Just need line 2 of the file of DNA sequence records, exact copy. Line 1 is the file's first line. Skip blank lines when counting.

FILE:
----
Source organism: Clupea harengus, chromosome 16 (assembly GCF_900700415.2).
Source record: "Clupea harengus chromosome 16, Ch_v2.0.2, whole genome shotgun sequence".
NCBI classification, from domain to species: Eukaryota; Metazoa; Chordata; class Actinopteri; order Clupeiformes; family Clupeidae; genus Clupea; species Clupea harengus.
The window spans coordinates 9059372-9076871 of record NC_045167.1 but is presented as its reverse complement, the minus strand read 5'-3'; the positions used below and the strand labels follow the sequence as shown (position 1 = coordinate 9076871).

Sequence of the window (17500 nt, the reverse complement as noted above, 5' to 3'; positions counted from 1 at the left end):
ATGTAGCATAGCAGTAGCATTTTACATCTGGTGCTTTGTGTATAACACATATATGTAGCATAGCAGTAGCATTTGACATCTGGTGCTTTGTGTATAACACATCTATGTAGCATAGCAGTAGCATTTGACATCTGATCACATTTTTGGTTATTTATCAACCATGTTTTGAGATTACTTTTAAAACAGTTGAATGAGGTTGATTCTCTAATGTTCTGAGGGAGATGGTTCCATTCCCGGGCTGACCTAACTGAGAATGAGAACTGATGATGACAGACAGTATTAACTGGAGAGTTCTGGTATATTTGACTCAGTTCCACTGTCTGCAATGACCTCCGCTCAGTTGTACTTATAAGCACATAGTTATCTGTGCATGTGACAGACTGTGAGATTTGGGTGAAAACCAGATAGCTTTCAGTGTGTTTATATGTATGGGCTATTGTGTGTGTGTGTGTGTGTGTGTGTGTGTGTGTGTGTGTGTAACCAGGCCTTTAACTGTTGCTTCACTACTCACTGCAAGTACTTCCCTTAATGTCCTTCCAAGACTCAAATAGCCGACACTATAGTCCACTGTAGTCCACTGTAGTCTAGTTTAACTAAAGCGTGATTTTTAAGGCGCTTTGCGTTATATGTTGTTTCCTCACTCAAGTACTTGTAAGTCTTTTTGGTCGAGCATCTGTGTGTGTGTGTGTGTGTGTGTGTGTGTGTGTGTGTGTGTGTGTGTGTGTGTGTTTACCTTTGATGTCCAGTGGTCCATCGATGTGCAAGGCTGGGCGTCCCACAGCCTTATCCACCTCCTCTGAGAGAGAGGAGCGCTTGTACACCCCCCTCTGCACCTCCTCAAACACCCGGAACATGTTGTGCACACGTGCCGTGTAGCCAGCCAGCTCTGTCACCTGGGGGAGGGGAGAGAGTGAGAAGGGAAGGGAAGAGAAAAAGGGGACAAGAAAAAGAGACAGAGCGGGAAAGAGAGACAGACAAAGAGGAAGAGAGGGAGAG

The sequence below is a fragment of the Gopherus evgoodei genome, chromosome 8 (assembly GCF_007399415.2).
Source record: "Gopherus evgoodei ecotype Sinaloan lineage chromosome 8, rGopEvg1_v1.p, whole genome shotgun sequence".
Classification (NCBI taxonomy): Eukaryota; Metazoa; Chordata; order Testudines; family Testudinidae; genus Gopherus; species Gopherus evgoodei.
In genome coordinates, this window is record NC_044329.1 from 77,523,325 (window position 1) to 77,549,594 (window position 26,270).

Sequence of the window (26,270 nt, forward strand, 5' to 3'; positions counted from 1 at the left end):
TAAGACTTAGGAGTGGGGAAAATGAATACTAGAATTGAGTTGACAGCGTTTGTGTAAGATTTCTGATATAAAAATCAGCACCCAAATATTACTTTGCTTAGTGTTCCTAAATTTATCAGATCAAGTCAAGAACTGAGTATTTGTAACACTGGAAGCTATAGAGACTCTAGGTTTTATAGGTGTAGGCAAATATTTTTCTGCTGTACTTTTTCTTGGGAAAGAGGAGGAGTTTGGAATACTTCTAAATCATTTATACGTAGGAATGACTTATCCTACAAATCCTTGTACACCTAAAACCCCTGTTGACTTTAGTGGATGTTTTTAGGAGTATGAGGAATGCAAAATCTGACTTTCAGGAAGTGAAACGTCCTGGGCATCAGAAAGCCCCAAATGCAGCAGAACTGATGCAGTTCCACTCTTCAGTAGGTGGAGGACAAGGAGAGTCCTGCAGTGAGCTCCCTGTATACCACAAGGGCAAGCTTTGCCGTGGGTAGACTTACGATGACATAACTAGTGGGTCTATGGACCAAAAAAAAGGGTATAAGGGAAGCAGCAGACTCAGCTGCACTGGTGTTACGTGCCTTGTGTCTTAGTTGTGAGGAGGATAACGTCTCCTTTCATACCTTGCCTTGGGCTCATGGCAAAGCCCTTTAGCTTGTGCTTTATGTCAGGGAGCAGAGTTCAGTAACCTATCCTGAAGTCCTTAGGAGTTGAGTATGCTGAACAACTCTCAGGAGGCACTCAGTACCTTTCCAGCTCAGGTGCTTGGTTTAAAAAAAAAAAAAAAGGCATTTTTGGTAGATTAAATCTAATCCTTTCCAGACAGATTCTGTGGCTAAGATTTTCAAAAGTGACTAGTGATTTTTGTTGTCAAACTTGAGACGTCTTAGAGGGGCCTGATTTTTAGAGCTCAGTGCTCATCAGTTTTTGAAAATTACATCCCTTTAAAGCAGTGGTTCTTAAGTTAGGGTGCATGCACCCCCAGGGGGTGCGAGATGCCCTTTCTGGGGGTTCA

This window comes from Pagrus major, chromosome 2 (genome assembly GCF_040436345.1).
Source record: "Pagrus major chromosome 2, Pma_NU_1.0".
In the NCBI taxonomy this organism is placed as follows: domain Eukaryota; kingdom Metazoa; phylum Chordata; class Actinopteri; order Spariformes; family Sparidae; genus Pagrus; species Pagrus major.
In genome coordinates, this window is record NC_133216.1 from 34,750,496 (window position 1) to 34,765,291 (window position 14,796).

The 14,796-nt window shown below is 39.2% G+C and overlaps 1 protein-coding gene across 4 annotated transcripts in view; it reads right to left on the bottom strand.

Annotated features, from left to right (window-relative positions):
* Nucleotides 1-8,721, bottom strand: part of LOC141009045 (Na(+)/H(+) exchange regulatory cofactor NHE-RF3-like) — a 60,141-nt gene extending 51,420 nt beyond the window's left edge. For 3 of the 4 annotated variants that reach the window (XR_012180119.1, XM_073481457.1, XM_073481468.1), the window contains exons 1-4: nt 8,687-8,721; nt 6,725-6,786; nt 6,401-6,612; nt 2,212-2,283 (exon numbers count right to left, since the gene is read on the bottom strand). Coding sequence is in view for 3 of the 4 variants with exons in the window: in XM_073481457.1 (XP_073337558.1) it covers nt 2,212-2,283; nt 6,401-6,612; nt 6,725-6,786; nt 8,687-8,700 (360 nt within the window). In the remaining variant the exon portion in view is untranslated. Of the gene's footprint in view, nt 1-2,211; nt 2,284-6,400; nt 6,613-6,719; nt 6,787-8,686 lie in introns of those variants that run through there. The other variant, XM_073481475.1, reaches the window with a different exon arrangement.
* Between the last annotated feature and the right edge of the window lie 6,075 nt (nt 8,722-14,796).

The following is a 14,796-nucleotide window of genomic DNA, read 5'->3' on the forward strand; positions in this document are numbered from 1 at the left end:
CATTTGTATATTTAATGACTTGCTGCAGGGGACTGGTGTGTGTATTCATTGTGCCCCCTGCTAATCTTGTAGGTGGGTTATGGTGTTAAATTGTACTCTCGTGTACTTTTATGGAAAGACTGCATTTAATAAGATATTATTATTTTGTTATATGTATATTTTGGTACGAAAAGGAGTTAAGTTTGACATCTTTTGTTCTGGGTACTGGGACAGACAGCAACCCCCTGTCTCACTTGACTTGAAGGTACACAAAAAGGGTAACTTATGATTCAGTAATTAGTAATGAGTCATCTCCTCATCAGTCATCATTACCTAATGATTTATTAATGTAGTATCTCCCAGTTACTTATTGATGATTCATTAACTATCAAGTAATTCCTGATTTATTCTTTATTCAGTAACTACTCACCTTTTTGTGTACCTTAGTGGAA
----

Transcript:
Source record: "Clupea harengus chromosome 16, Ch_v2.0.2, whole genome shotgun sequence".